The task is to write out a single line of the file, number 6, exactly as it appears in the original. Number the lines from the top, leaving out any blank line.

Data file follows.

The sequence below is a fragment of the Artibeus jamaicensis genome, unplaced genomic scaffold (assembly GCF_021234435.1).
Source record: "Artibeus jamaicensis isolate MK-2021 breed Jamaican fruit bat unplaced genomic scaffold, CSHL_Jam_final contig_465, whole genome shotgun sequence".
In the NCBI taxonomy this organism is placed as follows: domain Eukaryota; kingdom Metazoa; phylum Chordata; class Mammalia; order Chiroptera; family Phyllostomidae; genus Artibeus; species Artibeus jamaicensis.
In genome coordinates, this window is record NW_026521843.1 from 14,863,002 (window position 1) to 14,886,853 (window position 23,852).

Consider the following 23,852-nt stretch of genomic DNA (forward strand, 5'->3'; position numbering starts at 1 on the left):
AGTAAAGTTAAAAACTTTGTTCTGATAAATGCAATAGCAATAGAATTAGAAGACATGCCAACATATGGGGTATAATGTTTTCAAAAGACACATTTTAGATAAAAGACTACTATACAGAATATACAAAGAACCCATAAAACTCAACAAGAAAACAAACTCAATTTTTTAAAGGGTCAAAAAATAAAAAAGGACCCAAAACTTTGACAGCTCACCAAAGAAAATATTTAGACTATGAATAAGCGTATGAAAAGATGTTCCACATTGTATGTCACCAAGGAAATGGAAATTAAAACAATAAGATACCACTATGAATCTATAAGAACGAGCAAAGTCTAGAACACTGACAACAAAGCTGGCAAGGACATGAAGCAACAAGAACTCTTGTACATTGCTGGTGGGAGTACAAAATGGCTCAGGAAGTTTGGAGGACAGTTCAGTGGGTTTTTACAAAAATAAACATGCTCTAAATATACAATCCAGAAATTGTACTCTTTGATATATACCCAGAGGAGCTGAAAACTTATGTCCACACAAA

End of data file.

AGTAAAGTTAAAAACTTTGTTCTGATAAATGCAATAGCAATAGAATTAGAAGACATGCCAACATATGGGGTATAATGTTTTCAAAAGACACATTTTAGATAAAAGACTACTATACAGAATATACAAAGAACCCATAAAACTCAACAAGAAAACAAACTCAATTTTTTAAAGGGTCAAAAAATAAAAAAGGACCCAAAACTTTGACAGCTCACCAAAGAAAATATTTAGACTATGAATAAGCGTATGAAAAGATGTTCCACATTGTATGTCACCAAGGAAATGGAAATTAAAACAATAAGATACCACTATGAATCTATAAGAACGAGCAAAGTCTAGAACACTGACAACAAAGCTGGCAAGGACATGAAGCAACAAGAACTCTTGTACATTGCTGGTGGGAGTACAAAATGGCTCAGGAAGTTTGGAGGACAGTTCAGTGGGTTTTTACAAAAATAAACATGCTCTAAATATACAATCCAGAAATTGTACTCTTTGATATATACCCAGAGGAGCTGAAAACTTATGTCCACACAAA